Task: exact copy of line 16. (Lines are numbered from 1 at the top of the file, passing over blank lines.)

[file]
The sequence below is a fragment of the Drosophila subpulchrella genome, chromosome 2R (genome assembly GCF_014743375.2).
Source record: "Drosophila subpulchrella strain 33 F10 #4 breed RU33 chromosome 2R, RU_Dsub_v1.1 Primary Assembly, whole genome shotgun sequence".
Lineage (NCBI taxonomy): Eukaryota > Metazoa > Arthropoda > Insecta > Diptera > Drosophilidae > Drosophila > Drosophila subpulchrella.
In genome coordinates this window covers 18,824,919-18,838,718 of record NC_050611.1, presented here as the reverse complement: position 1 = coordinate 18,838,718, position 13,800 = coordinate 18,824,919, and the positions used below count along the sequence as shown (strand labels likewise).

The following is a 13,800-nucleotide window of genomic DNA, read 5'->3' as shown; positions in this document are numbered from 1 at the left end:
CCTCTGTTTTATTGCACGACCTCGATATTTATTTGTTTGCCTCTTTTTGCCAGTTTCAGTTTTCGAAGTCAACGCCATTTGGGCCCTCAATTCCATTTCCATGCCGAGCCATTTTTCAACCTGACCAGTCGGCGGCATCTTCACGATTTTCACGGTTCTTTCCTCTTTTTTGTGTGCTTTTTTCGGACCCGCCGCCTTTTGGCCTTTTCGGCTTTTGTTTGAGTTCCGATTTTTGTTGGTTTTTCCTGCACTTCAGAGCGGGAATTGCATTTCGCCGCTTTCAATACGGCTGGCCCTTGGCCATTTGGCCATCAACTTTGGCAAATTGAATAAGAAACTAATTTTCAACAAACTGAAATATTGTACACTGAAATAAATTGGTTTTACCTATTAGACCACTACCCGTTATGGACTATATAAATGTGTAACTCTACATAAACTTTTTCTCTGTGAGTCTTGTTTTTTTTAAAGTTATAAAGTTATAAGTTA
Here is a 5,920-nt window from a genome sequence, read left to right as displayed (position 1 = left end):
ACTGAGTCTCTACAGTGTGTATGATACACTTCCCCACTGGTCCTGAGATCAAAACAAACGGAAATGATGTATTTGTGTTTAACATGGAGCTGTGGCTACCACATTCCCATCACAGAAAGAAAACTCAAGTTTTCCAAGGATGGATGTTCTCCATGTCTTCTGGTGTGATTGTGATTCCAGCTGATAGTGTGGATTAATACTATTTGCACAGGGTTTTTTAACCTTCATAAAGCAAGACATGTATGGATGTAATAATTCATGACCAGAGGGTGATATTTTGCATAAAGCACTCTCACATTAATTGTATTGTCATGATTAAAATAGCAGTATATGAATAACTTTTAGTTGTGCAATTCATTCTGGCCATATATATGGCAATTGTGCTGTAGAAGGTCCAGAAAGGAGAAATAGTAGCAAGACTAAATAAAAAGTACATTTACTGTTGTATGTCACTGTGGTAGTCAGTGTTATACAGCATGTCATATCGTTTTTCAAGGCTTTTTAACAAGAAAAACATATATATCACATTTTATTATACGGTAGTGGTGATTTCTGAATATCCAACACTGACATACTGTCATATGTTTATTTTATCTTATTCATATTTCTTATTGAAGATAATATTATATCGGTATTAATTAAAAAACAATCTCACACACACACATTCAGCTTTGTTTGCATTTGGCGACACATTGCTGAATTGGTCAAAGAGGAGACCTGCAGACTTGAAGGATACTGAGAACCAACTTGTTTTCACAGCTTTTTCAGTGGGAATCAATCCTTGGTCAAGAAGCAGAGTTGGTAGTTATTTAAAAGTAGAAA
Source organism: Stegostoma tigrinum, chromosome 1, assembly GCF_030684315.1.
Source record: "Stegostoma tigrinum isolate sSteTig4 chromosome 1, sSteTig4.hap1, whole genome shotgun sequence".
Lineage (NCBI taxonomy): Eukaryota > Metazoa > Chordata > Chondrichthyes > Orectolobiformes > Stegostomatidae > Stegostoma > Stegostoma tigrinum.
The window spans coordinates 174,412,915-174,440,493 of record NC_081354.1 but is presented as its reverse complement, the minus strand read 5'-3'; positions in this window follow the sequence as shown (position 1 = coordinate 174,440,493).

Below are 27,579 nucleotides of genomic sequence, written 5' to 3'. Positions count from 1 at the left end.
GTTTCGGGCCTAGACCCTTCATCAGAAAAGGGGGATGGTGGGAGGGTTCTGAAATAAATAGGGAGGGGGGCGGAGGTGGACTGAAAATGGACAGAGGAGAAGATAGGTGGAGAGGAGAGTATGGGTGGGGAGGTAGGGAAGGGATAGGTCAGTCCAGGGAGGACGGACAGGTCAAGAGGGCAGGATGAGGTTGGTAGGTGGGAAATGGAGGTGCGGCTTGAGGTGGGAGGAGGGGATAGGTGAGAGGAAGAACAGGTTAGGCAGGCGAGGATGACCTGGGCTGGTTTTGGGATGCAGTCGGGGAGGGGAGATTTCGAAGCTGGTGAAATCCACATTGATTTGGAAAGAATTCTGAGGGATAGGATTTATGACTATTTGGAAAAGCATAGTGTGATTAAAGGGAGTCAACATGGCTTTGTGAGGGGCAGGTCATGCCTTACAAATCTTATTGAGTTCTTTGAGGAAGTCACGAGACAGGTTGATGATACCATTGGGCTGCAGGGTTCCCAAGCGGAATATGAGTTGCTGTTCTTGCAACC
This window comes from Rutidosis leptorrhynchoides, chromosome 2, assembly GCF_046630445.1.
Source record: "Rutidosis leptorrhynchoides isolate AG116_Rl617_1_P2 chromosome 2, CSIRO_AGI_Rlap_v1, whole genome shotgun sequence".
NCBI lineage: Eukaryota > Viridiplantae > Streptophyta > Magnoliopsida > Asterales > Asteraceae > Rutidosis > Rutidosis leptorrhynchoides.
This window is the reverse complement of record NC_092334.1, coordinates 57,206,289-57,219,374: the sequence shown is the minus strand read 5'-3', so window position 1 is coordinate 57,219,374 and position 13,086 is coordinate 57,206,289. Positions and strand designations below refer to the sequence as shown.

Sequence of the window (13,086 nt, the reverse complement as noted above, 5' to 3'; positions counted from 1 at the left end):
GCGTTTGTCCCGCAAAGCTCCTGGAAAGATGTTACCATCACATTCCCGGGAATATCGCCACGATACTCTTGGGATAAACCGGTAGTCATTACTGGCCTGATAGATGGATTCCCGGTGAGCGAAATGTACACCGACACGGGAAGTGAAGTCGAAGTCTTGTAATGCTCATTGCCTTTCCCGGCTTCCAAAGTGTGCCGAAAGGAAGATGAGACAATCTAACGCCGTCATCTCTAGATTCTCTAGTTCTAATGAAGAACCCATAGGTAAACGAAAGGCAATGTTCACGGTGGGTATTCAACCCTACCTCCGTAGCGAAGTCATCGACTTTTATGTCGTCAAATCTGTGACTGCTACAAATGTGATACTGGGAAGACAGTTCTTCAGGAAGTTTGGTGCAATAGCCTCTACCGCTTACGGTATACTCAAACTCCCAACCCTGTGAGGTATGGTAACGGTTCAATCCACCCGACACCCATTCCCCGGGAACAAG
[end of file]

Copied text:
Source record: "Rutidosis leptorrhynchoides isolate AG116_Rl617_1_P2 chromosome 2, CSIRO_AGI_Rlap_v1, whole genome shotgun sequence".